Tuesday, January 29, 2013

Nissa's Third Exploration

“They now had suddenly gained a new type of courage, and it seemed as if they didn't care anymore whether their identities were made known. We were now dealing with human beings.” Deputy Inspector Seymour Pine ended his interview with that quote. He had dealt with his own discrimination in his time, and I believe that’s why he felt the compassion that he did for those in that first Stonewall movement. His opinions on the individuals within the bar were never made clear, but whatever they were, he knew that they were his opinions. These were people that were facing troubling times just for being who they were. That’s a big step in realization. Just because someone differs from another doesn't make them any better or any worse. And it shouldn't make them any more susceptible to discrimination or abuse. As Rivera said, “I know you were just doing what you had to.”

Pine’s final quote was very important in wrapping up everything that needed to be said. The people in that bar that evening had had enough. They were no longer willing to deal with being pushed around and told to leave establishments for “masquerading.” Pine’s made an important note of this. I don’t think he was necessarily seeing them on an equality level. It wasn't them fighting back that put homosexuality and heterosexuality on an equal playing field. Humanity is all about a struggle. Not so much as a constant stress or pain, but the struggle of living. When someone gives up and just goes along with what life tosses at them, is it really considered being alive?


Those who finally stood up and rebelled against the absurd legal and social laws were breaking away from being just a herd. They were done with being told how to live their life and being treated like cattle. They were standing up for their right to live. Rivera fought for something and that constant fight to never give up and keep moving on is what breathes life into being alive. Without it, there’s not much left.

In our society today, we're becoming a bit more tolerant, abolishing ridiculous rules involving social relationships and what you’re allowed to wear. (It is still noted that gender is a social construct. Wearing a dress or wearing a pair of pants does not mean a label can automatically be slapped on. It’s not that cut and dry.) But there are still problems, with all types of discrimination. Gay rights are still being debated over; who’s allowed to marry who, and when, and what rights are given, when it shouldn't be debated at all. These are people—human beings that deserve the exact same rights.

The president’s inauguration addressed the issue of gay rights saying "If we are truly created equal, then surely the love we commit to one another must be equal as well.” He discussed this very true point along with a couple bills that would be passing through congress soon about legal rights in marriage.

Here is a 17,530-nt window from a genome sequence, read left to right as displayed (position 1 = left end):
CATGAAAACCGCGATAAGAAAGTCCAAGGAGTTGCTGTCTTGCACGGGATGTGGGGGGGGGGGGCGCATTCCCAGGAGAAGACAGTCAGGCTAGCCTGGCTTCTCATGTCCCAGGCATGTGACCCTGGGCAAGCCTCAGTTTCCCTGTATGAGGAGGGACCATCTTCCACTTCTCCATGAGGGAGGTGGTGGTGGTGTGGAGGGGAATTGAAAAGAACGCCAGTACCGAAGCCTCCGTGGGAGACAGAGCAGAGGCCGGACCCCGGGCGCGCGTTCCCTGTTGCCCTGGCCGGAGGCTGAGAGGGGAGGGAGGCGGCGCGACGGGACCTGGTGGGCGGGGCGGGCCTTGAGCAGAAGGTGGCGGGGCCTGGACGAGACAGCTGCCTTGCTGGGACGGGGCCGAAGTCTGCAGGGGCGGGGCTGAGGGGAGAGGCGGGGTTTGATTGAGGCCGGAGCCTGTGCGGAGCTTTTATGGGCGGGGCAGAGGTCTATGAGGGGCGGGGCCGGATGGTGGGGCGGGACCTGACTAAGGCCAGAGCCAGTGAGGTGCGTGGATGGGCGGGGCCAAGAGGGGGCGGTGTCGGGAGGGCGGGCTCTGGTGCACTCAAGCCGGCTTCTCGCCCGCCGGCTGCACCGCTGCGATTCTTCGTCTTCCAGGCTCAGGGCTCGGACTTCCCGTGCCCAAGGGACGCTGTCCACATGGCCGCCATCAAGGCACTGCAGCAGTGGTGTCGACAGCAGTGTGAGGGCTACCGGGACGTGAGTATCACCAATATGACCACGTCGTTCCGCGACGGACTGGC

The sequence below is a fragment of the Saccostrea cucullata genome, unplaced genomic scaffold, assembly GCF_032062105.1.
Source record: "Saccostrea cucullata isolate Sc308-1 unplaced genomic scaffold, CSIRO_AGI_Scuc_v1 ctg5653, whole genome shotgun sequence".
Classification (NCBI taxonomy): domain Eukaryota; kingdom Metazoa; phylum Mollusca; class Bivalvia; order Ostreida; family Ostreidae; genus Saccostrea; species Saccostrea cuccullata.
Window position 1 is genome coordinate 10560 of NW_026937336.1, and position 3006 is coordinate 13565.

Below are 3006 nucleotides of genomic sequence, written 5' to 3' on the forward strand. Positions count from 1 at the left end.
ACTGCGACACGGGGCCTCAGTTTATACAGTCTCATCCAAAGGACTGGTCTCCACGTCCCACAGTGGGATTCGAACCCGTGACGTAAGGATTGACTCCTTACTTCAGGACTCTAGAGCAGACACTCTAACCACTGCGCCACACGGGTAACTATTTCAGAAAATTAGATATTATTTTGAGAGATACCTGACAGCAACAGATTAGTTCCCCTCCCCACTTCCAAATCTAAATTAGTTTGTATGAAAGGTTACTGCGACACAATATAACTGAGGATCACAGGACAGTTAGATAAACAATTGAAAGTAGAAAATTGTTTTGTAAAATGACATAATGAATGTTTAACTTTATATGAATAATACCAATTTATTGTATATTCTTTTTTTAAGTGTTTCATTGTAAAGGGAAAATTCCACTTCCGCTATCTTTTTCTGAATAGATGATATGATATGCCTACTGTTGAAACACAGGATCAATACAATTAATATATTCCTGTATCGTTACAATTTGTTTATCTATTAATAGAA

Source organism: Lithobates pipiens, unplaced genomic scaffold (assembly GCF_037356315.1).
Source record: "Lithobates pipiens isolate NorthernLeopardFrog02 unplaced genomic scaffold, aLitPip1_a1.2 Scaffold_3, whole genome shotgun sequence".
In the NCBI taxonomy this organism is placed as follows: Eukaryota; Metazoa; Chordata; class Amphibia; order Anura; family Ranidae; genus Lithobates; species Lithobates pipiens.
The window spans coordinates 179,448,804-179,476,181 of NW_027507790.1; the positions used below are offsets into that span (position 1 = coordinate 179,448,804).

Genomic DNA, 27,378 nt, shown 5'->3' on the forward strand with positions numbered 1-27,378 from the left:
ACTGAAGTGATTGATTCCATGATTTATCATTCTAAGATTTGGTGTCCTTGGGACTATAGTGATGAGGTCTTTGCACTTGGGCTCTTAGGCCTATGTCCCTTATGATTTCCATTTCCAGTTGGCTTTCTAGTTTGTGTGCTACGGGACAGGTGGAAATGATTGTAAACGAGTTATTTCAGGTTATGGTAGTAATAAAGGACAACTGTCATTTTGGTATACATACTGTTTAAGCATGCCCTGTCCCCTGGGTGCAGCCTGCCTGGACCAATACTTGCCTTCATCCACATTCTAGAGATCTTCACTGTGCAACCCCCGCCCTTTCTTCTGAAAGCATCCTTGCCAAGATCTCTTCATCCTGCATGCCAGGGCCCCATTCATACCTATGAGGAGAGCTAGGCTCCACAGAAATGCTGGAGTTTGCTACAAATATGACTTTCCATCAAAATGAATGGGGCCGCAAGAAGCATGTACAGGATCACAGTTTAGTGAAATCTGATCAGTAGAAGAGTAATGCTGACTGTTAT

It’s an important issue that many tend to overlook because it doesn't concern them. But I think it should concern everyone. Love and compassion should be more abundant than law declining the love between two people and the freedom to do as one pleases (when it is clearly not affecting anyone but themselves.) Even if it doesn't concern someone, the struggle is still there. People are struggling everywhere to show that they’re alive, and sometimes it takes more than just those concerned to help the cause.


  1. I truly enjoyed your post. Also, I do agree with your point of view. I do think that as a country, we are on course to end all of this nonsense.

    I have family members who are very passionate about the issue because they themselves are affected by it. And as you said, it shouldn't just be them that are concerned with it.

  2. I really liked reading your post. I can tell you worked really hard on it and did plenty of research. The beginning quote you picked was absolutely my favorite quote from the story as well. I really think it was a good riot because it made the homosexuals be viewed as people and they finally gained some of their rights and equality.

  3. The very last line of Pine's was my favorite quote form the profile as well. It almost brings the reality of the bad things in the past to life. I mean sometimes I feel like we read about this history and never realize how real it actually was and real people went through this. Wonderful post!

  4. This was a very well written post and the issues you touched on were very detailed. It is interesting though that as a country we are starting to change the way that we think about theses groups of people. I am very sure that this will be a hot topic talked about in the next few years.